• The most intriguing response is the last one. Veeneman doesn’t answer the question. Instead, he attacks the messenger — odd for a journalist. If you’re going to do that, also be a journalist and report. Because I’ve already done exactly what Veeneman asks. I told him as much and offered him a chance to rewrite his answer — because I’m not at all offended. (How hypocritical would that be?) Alas, he never replied.*

Finally, lest anyone accuse me of leveling personal attacks (which seems silly, but an SPJ president once accused me of libeling SPJ)…

I disagree with Bill McCloskey on most major issues facing SPJ, yet he’s one of my favorite fellow board members, and a man I deeply respect.

I mean, who wants to serve on a board of like-minded people? Where’s the fun in that? Plus, I’ve been known to be wrong once or twice. (Well, maybe just once…)

Still, I wish McCloskey (and Veeneman) would show a little more verve in their analysis of SPJ’s condition. Being conservative doesn’t mean being calcified. SPJ is still shedding members at a rate of a couple hundred per year since McCloskey and I first got on the board in 2008. “Stay the course” isn’t working.

Thus endeth the sermon for today. Here are the candidates’ answers, uncut and unedited…


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Rebecca Baker (secretary-treasurer) — I’ve been a vocal supporter of the name change since it was first proposed nearly two years ago. I think renaming SPJ is an important step to show that we are truly an inclusive organization for journalists of all stripes and that we hold “professional journalism” at the core of our mission. Other journalism groups, such as RTDNA, have changed their names to reflect the changing landscape of the business, and I believe we should do the same.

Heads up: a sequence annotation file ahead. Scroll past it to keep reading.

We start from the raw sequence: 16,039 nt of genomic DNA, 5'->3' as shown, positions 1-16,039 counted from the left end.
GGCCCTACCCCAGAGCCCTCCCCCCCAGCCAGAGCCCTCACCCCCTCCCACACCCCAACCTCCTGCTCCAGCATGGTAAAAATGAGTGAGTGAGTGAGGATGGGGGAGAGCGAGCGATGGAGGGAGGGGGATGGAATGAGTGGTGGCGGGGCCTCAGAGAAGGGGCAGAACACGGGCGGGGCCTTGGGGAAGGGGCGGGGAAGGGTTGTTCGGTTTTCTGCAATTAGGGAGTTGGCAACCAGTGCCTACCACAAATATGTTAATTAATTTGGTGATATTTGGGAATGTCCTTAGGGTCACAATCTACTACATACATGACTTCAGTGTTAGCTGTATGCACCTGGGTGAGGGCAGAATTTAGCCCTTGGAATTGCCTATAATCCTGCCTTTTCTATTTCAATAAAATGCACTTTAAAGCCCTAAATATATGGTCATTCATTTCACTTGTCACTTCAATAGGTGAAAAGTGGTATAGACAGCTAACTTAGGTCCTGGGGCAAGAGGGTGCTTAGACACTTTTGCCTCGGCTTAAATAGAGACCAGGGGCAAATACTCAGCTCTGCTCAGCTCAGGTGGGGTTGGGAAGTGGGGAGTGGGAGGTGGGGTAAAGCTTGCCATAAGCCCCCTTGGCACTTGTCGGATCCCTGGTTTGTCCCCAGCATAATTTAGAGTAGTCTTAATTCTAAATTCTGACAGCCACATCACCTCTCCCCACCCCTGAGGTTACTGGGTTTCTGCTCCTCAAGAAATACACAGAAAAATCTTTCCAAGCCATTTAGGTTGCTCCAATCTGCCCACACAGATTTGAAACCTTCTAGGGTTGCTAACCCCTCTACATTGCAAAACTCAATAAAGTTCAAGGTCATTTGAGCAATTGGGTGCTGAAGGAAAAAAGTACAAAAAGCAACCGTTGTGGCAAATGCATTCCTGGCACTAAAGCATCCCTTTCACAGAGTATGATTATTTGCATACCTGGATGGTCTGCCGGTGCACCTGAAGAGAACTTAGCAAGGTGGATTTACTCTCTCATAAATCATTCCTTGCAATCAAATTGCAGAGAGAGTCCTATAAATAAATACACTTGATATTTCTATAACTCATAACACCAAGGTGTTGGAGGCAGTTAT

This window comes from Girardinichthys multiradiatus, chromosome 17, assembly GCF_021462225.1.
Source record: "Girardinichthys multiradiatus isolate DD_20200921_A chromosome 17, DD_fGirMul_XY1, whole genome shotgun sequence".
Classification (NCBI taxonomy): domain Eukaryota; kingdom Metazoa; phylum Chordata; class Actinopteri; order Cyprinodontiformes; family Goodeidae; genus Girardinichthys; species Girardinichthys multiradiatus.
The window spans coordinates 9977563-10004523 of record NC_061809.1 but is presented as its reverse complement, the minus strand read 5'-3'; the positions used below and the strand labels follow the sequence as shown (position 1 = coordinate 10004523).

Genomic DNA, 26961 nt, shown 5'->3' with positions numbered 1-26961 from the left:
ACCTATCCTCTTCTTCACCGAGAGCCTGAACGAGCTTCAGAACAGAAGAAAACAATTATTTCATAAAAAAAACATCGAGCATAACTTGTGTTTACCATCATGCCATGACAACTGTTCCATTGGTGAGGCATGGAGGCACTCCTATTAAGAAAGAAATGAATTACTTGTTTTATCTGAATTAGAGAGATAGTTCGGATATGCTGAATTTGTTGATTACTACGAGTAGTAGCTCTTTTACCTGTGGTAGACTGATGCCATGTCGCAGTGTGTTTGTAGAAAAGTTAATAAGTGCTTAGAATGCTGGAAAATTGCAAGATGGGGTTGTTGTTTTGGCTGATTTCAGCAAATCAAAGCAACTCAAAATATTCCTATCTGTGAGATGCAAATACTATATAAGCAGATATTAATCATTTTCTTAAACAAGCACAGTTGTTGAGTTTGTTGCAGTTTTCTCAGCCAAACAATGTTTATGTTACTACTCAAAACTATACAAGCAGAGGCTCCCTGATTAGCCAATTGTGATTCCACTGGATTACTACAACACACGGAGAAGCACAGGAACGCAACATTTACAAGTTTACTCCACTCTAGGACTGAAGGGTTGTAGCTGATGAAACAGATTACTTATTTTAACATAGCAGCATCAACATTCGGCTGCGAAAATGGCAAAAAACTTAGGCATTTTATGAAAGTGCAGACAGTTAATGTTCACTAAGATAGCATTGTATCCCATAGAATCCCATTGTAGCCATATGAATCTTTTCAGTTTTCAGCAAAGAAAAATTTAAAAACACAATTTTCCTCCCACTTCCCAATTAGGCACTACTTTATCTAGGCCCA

As for expanding SPJ from a “trade organization” to an “advocacy group,” I believe SPJ has shown itself to be an advocacy organization in many ways, such as lobbying for a federal shield law and, on a local level, sending letters to state lawmakers opposing open records restrictions and other measures that limit the free flow of information. I think SPJ can be both a trade group for members that offers networking, training, and career advice as well as advocates for the First Amendment and a free press.


Jason Parsley (secretary-treasurer) — I believe in the movement behind the name change and I would vote in favor of it. But I don’t believe that will solve the larger problem, which is SPJ’s culture. SPJ can be an advocacy group without changing its name, while changing the name won’t turn us into an advocacy group. The name change itself is not the solution to the problem. It’s more important to elect new leaders that have different perspectives. If we continue to elect the same people again and again we will get the same results over and over again.


Bill McCloskey (at-large director) — There is no need to rename SPJ. A poll of the members shows there is little interest in such a change. SPJ is an advocacy group. Stepping up our advocacy and making it more effective has been a goal of the current board and we a slowly moving towards meting that goal.


Alex Veeneman (at-large director) — No, SPJ should not be renamed the Society for Professional Journalism. SPJ is already involved in advocacy. Journalism is not a trade. It is a profession (and hopefully a calling). Example.